Caring for Elderly Parents Caregiver Solutions

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I Am So Tired of Being a Caregiver

Caring for elderly parents and being a caregiver is a blessing and a stressful role in life. Until one becomes a caregiver, the changes resulting from the life transition of caregiving is difficult to imagine. Even then caregivers have no idea what to expect from daily situations. Caring for elderly parents can feel like being on an up and down caregiving roller coaster. The stress of caring for elderly parents can feel unending.

Caregivers lament and grieve the life that existed before becoming a caregiver. “I am so tired of being a caregiver,” is a common statement because being a caregiver is exhausting. Care is shifting from the medical system to family caregivers. This shift results in a sense of innocence that disappears when caregivers realize all of the tasks and care required to care for elderly parents who wish to stay at home.

The emotional stress of caring for elderly parents translates to stress, both physical and mental. The stress effects of being a caregiver last long after caring for elderly parents is no longer a role in life.

Dealing with Stubborn and Negative Elderly Parents

Elderly parents who need care experience an internal caregiving crisis. Overnight, the life of an elderly parent shifts from being independent to being unable to complete activities of daily living without care and assistance.

The idea of burdening adult children or other family members is an unhappy thought. Much like caregivers grieve their life before becoming a caregiver. Elderly parents grieve the life and the independence they had before needing care.

Grieving and Loss

Grieving and loss may transfer to negative attitudes and feelings of helplessness and hopelessness. Depression is common in elderly parents. The words elderly parents use to express anxiety about the situation may not be words typically associated with depression.

Statements like, “I can’t get things done like I used to, or I don’t have the energy because I am tired all the time,” indicate possible depression. Elderly parents experience anxiety when the ability to complete daily tasks fades, and frustration grows about having to wait for assistance.

The feeling of being dependent on others for assistance feeds into the possibility of being perceived as a stubborn and negative elderly parent.

Caring for Aging Parents Checklist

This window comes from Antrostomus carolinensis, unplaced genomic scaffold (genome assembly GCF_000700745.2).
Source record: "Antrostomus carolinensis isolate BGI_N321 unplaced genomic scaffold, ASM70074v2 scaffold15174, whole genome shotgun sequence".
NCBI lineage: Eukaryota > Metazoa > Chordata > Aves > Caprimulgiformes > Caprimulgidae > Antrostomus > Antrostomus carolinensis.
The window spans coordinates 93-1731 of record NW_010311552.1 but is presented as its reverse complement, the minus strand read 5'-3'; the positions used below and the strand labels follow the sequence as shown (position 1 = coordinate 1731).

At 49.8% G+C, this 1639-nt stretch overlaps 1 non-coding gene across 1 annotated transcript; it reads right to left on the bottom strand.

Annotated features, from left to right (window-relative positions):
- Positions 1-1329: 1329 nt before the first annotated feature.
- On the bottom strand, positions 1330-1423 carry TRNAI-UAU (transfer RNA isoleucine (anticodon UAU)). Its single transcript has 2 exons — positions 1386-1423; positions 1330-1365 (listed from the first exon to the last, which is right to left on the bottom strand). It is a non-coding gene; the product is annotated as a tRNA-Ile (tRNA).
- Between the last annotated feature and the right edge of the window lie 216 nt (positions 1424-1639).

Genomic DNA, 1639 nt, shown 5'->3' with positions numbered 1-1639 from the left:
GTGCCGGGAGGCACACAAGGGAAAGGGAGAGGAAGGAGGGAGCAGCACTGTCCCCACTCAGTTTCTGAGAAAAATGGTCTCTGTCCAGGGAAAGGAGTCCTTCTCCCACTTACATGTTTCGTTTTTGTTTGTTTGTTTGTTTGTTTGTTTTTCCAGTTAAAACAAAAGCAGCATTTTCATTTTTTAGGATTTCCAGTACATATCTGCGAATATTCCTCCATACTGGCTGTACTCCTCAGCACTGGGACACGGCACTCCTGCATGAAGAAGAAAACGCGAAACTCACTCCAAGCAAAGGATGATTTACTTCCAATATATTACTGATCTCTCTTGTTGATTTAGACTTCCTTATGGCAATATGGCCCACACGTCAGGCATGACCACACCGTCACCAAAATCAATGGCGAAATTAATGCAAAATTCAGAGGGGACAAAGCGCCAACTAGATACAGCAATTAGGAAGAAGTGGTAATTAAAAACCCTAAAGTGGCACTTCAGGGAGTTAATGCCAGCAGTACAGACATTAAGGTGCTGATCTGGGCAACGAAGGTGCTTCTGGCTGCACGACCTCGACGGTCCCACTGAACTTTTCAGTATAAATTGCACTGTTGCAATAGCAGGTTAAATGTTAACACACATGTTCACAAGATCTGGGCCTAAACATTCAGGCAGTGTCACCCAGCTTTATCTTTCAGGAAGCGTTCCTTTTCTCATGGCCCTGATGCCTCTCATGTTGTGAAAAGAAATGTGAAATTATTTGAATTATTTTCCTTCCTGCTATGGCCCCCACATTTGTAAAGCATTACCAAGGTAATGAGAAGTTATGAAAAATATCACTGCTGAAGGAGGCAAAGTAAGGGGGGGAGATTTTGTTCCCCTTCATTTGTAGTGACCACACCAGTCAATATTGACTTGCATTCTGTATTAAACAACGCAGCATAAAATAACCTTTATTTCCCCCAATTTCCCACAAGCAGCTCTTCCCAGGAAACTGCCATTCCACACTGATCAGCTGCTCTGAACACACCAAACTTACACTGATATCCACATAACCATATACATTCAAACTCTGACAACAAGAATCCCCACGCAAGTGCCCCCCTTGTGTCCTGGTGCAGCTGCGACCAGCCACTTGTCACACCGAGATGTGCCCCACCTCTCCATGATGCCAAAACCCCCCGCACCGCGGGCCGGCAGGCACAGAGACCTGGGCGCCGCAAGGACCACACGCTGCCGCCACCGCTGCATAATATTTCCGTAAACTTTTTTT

The role of being a caregiver comes as a surprise to most family members. Caring for elderly parents is a situation filled with stress that benefits from a caring for aging parents checklist. Rare is it that a prior conversation occurred about helping an elderly parent or a spouse. The likelihood that becoming a caregiver might be a future role is not discussed. Caregiving is a family issue. Families fail to talk about caregiving until the need is immediate.

The health care system is stretched for human resources and limited by insurance and other regulations. These limitations results in more and more tasks and responsibilities are being pushed upon family caregivers. Years ago tasks considered medical or nursing were completed in nursing homes and hospitals.

Today, caregivers are performing tasks that were previously done by nurses and other health care staff. The shock of having to perform tasks like managing medications, incontinence, special diets, and using medical equipment is frightening for most caregivers who lack experience and training.

Sicker and Quicker

The idea of discharging elderly parents from hospitals under the “sicker and quicker” rule puts additional stress and pressure on families. Plans to identify new routines for caring for elderly parents are rushed.  Caregivers receive minimal notice of a few hours prior to elderly parents being returned home from the hospital.

Working caregivers face additional challenges of leaving work early, arriving to work late, or taking entire days off work to attend to the care needs of elderly parents. The majority of caregivers work full-time and spend an average of an additional 20 hours per week caring for elderly parents.

The majority of these caregivers are women and experience high stress levels in caring for elderly parents. Fear exists about job discrimination because of being less committed than other employees. Women also worry about losing their jobs as the result of caregiving responsibilties.